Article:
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Want to Visit State Parks for Free? See If Your Local Library Lends Out Park Passes

Ellen Gutoskey
McWay Falls at California's Julia Pfeiffer Burns State Park.
McWay Falls at California's Julia Pfeiffer Burns State Park. / JTBaskinphoto/Moment/Getty Images
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California library card holders can freely explore new worlds between the pages of whatever books they find on library shelves. And thanks to a collaboration between the California State Library and California State Parks, they can also freely explore some 200 of the Golden State’s public parks in person.

Basically, you head to your local public library and check out a State Library Parks Pass, just like you’d check out a book. Each pass allows one vehicle to cruise into any participating state park without paying the entrance fee. It’s only good for state parks—not national, local, or private ones—and it won’t exempt you from other costs, like museum tickets or camping fees. But it’s still a great way to gain access to some of California’s natural wonders that might otherwise seem slightly cost-prohibitive. (It’s also a great way to encourage residents to go get a library card.) See a map of libraries and participating parks here.

California libraries are far from the only ones that lend out state park passes, though details vary widely by state. Minnesota offers seven-day passes at libraries located “in a city or county where the median annual household income is $58,000 and/or schools nearby the library have more than 40% of students enrolled in the federal free and reduced lunch program.” Colorado libraries not only lend you a seven-day pass, but also a backpack that contains binoculars, an activities list, and several viewing guides to help you take your birdwatching, stargazing, and other wildlife observations to the next level.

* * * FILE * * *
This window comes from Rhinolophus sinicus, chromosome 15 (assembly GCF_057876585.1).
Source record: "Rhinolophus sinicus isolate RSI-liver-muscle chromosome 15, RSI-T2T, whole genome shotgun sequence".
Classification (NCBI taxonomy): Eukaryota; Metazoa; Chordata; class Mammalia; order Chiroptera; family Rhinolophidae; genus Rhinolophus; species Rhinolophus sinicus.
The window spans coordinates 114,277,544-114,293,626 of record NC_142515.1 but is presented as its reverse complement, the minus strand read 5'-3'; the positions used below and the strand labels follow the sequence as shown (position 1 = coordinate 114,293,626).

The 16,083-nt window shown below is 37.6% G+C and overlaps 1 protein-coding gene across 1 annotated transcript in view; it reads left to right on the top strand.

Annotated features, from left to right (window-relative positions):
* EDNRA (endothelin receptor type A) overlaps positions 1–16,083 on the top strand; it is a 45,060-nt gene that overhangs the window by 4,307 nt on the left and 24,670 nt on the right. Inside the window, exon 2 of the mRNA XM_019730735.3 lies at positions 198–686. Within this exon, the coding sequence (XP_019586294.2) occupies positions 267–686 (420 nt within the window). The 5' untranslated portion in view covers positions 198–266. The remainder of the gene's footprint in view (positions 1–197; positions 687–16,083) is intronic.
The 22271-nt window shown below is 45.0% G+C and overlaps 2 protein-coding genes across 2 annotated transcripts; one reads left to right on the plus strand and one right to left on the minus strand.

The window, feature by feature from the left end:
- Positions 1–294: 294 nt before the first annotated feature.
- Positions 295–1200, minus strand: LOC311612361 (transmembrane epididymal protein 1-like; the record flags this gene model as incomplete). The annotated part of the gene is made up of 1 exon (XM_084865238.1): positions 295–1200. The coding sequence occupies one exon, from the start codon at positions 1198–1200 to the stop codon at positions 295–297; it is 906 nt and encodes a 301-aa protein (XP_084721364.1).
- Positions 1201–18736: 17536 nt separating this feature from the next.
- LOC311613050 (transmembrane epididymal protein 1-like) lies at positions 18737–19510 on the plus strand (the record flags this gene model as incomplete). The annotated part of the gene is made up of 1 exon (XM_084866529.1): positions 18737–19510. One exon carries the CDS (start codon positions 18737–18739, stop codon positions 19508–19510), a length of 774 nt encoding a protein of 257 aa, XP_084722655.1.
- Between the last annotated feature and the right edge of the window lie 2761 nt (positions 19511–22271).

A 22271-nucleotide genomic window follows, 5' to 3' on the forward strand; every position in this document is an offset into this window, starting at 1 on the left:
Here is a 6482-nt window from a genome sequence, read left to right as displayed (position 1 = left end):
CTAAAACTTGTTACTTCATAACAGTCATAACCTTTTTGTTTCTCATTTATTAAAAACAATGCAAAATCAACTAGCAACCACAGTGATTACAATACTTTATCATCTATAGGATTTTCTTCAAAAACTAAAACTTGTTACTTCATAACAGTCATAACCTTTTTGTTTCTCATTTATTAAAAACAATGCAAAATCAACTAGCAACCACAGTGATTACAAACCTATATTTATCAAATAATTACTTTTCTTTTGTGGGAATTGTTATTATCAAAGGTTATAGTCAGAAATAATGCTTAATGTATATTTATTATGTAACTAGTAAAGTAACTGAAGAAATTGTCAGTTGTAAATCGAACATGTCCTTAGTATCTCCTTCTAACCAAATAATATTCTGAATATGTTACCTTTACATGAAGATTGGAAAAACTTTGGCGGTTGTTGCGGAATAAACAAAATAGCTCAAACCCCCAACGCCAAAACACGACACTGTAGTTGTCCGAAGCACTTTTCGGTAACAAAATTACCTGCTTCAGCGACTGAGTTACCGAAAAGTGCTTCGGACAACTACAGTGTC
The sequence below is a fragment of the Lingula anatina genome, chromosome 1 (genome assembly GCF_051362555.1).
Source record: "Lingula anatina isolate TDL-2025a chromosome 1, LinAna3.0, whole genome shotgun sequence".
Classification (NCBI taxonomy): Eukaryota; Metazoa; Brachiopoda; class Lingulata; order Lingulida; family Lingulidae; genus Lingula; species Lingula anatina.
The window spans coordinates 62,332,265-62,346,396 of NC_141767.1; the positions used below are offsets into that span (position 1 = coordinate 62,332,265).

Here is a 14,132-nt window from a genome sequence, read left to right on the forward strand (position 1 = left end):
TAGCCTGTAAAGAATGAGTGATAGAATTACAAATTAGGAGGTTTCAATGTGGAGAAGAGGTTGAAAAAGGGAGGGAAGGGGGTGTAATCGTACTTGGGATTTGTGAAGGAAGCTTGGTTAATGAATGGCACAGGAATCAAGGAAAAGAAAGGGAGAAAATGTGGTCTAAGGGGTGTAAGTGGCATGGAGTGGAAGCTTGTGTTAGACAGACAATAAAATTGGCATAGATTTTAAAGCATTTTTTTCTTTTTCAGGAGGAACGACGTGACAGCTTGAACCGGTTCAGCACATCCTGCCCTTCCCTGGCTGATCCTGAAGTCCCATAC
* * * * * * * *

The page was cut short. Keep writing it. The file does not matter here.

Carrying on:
Georgia, Kansas, and Vermont are a few other states with library programs in place. And even in states that haven’t necessarily publicized state-wide programs, individual libraries or library systems still might carry state park passes. The Southeast Steuben County Library in Corning, New York, and Rochester’s Monroe County Library System, for example, both have Empire Passes—the entry ticket to New York state parks—on hand for card holders. In short, it’s worth checking with your local library before heading to a state park near you.

As a wise anthropomorphic aardvark once sang, having fun isn’t hard when you’ve got a library card.

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